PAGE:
HARTFORD -- The chants were loud and clear.
"It’s time for us to wake up. It’s time for us to do something," said Marivelisse Acosta.
The calls for Puerto Rican Governor Ricardo Rosello to resign rang out on Park Street in Hartford. Protesters called for an end to what they say is a corrupt government suppressing democracy.
"Because of people like him, I can’t be back at home doing this at home," said Acosta. "They take a lot of things from us."
The Hartford protest comes amidst the 12 days of non-violent protests in Puerto Rico. The protests began after 900 pages of leaked chats between Rosello and government officials revealed offensive messages. His messages criticized women, political opponents and mocked victims of Hurricane Maria.
"What hurts more in the chats are about the people that died. That`s what hurts a lot," said Lydia Rodriguez. "Because I can tell you my uncle died during Maria so my uncle is a number of those people he is making fun of."
Protesters in Hartford tell me that they are tired of the lies. They all felt it was important to join with other Puerto Ricans in the social movement spreading across the country to stand with their brothers and sisters back home.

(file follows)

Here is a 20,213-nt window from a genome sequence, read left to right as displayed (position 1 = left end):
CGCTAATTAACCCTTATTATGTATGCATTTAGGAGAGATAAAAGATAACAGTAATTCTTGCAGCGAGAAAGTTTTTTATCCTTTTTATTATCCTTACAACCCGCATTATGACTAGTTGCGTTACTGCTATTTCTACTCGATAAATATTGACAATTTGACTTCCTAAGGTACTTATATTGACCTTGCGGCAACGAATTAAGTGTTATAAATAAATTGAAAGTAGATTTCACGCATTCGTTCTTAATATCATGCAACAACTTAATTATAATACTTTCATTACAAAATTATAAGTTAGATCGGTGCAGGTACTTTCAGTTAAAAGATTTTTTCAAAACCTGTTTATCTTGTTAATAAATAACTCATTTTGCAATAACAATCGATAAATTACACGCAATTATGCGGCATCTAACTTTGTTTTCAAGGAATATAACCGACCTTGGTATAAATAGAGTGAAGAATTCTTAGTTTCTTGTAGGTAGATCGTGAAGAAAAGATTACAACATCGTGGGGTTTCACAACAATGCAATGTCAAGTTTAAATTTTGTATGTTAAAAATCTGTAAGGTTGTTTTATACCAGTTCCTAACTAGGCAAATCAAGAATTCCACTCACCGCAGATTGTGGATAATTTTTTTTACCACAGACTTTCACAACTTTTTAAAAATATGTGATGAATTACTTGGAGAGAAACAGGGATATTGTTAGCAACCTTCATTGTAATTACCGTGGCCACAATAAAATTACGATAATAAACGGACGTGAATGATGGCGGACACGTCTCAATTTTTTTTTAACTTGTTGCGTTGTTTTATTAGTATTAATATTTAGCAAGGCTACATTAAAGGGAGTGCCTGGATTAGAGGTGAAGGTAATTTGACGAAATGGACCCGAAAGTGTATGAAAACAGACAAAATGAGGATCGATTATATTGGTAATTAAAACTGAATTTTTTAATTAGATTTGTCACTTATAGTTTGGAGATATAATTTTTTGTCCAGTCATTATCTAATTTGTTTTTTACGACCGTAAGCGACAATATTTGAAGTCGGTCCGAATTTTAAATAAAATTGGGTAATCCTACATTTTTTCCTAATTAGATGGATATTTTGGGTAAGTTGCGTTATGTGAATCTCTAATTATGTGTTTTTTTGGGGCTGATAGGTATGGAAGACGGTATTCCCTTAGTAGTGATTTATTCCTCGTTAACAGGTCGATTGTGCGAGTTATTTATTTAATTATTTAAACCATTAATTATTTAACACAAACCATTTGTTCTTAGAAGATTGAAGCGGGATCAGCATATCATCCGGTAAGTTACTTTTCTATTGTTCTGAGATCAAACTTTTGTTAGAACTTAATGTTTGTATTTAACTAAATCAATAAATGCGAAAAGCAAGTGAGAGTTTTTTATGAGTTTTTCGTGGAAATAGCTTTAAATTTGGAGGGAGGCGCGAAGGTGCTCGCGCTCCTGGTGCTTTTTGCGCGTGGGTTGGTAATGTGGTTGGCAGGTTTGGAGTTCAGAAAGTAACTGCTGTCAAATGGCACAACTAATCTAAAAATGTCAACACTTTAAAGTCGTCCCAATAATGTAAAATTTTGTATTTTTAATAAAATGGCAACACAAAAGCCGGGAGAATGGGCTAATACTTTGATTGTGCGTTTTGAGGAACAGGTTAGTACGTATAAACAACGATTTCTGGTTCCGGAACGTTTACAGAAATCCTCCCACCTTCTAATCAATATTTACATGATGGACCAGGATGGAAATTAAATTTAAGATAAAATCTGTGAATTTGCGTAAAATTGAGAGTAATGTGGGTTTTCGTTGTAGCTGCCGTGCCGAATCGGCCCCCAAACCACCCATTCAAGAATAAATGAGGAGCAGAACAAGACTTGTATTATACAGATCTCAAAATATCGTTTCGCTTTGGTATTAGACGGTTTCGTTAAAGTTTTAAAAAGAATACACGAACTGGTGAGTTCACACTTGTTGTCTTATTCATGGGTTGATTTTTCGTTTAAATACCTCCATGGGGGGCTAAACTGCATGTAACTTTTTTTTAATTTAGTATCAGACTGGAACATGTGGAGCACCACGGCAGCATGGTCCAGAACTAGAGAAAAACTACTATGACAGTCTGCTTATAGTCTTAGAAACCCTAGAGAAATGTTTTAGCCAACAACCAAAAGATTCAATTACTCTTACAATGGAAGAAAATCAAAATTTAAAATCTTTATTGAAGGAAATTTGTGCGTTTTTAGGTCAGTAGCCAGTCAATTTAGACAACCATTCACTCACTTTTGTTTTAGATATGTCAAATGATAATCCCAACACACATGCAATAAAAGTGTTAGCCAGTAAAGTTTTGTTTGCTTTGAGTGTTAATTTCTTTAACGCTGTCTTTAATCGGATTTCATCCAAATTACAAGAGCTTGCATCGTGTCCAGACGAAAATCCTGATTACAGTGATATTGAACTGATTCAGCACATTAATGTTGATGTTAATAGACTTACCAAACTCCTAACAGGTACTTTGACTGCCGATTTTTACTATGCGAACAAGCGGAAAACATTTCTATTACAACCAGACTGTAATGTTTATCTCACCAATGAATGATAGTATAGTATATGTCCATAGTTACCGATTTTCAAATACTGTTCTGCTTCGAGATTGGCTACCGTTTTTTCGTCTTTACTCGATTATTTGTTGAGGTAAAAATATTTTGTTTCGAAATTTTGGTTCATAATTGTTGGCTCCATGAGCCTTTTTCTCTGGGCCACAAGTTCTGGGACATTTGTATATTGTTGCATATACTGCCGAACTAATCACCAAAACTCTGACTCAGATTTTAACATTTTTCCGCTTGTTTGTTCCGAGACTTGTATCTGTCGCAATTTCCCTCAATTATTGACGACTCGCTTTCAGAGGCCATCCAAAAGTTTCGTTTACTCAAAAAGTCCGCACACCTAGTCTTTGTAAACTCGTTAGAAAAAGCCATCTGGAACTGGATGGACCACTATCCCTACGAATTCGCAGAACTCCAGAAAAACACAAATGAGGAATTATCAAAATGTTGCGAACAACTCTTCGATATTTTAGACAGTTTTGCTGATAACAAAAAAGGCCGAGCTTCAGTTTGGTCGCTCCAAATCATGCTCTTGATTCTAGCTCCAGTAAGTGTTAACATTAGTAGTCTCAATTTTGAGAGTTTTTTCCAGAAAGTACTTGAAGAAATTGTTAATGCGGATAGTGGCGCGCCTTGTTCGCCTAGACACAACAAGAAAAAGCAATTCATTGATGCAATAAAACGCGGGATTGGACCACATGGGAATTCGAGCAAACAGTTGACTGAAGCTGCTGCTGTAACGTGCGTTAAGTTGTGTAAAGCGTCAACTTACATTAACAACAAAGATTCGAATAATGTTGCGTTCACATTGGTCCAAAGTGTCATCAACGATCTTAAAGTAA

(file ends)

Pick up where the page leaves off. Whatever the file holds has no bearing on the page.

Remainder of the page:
"Puerto Rican people care no matter where they are," said Acosta. "We are a lot of people. We want the right thing to be done."
"I’m giving support from Connecticut since I cannot be back home supporting my people," said Kevin Rivera.
Now they stand together with pride to begin creating a foundation for a better future. One they hope will create a more sustainable nation going forward.
"We need to each take account of what we are capable of doing and helping to make sure our leaders are held to that standard," said Edgardo Bayo.
"I want us to grow into an island that people want to move to," said Acosta. "To have their American dream too."
The protests in Hartford plan to continue in the coming days as their voices grow louder.